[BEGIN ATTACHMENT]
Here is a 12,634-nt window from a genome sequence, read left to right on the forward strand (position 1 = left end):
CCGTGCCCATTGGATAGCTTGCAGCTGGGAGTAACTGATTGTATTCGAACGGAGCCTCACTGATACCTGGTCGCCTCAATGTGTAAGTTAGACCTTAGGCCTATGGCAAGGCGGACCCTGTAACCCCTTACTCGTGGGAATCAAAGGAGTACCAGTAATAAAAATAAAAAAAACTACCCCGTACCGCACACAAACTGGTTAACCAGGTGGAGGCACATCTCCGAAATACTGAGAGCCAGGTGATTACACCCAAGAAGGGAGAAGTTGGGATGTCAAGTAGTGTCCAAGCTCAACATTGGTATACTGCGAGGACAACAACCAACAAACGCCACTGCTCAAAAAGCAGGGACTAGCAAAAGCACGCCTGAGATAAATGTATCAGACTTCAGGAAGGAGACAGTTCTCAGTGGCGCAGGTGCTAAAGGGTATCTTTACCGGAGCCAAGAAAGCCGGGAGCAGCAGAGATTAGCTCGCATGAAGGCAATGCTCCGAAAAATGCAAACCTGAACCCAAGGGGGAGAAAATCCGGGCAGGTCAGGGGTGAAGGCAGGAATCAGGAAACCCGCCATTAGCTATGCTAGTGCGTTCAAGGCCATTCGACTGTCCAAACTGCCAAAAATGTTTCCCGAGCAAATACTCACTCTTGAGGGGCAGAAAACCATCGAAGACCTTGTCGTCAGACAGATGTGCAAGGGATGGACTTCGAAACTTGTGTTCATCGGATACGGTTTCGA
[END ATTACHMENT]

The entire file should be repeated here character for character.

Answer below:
Here is a 12,634-nt window from a genome sequence, read left to right on the forward strand (position 1 = left end):
CCGTGCCCATTGGATAGCTTGCAGCTGGGAGTAACTGATTGTATTCGAACGGAGCCTCACTGATACCTGGTCGCCTCAATGTGTAAGTTAGACCTTAGGCCTATGGCAAGGCGGACCCTGTAACCCCTTACTCGTGGGAATCAAAGGAGTACCAGTAATAAAAATAAAAAAAACTACCCCGTACCGCACACAAACTGGTTAACCAGGTGGAGGCACATCTCCGAAATACTGAGAGCCAGGTGATTACACCCAAGAAGGGAGAAGTTGGGATGTCAAGTAGTGTCCAAGCTCAACATTGGTATACTGCGAGGACAACAACCAACAAACGCCACTGCTCAAAAAGCAGGGACTAGCAAAAGCACGCCTGAGATAAATGTATCAGACTTCAGGAAGGAGACAGTTCTCAGTGGCGCAGGTGCTAAAGGGTATCTTTACCGGAGCCAAGAAAGCCGGGAGCAGCAGAGATTAGCTCGCATGAAGGCAATGCTCCGAAAAATGCAAACCTGAACCCAAGGGGGAGAAAATCCGGGCAGGTCAGGGGTGAAGGCAGGAATCAGGAAACCCGCCATTAGCTATGCTAGTGCGTTCAAGGCCATTCGACTGTCCAAACTGCCAAAAATGTTTCCCGAGCAAATACTCACTCTTGAGGGGCAGAAAACCATCGAAGACCTTGTCGTCAGACAGATGTGCAAGGGATGGACTTCGAAACTTGTGTTCATCGGATACGGTTTCGA